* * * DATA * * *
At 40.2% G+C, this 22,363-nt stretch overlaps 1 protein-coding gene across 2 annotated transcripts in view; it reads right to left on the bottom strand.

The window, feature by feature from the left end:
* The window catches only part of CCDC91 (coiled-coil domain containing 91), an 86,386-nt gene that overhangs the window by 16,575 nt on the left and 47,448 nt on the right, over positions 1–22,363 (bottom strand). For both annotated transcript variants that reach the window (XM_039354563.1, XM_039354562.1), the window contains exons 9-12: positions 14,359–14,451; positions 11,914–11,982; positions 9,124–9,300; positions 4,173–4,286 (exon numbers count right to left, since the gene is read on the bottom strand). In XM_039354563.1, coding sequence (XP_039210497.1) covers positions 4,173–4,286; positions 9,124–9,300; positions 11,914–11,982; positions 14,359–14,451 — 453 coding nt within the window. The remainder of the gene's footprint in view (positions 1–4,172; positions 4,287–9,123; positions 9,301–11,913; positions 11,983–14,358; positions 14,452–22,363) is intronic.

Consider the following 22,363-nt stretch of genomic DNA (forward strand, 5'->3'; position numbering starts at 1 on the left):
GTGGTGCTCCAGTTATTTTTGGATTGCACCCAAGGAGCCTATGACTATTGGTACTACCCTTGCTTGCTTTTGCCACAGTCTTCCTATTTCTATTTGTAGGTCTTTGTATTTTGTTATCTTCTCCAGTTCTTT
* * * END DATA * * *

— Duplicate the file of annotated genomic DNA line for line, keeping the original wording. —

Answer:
At 40.2% G+C, this 22,363-nt stretch overlaps 1 protein-coding gene across 2 annotated transcripts in view; it reads right to left on the bottom strand.

The window, feature by feature from the left end:
* The window catches only part of CCDC91 (coiled-coil domain containing 91), an 86,386-nt gene that overhangs the window by 16,575 nt on the left and 47,448 nt on the right, over positions 1–22,363 (bottom strand). For both annotated transcript variants that reach the window (XM_039354563.1, XM_039354562.1), the window contains exons 9-12: positions 14,359–14,451; positions 11,914–11,982; positions 9,124–9,300; positions 4,173–4,286 (exon numbers count right to left, since the gene is read on the bottom strand). In XM_039354563.1, coding sequence (XP_039210497.1) covers positions 4,173–4,286; positions 9,124–9,300; positions 11,914–11,982; positions 14,359–14,451 — 453 coding nt within the window. The remainder of the gene's footprint in view (positions 1–4,172; positions 4,287–9,123; positions 9,301–11,913; positions 11,983–14,358; positions 14,452–22,363) is intronic.

Consider the following 22,363-nt stretch of genomic DNA (forward strand, 5'->3'; position numbering starts at 1 on the left):
GTGGTGCTCCAGTTATTTTTGGATTGCACCCAAGGAGCCTATGACTATTGGTACTACCCTTGCTTGCTTTTGCCACAGTCTTCCTATTTCTATTTGTAGGTCTTTGTATTTTGTTATCTTCTCCAGTTCTTT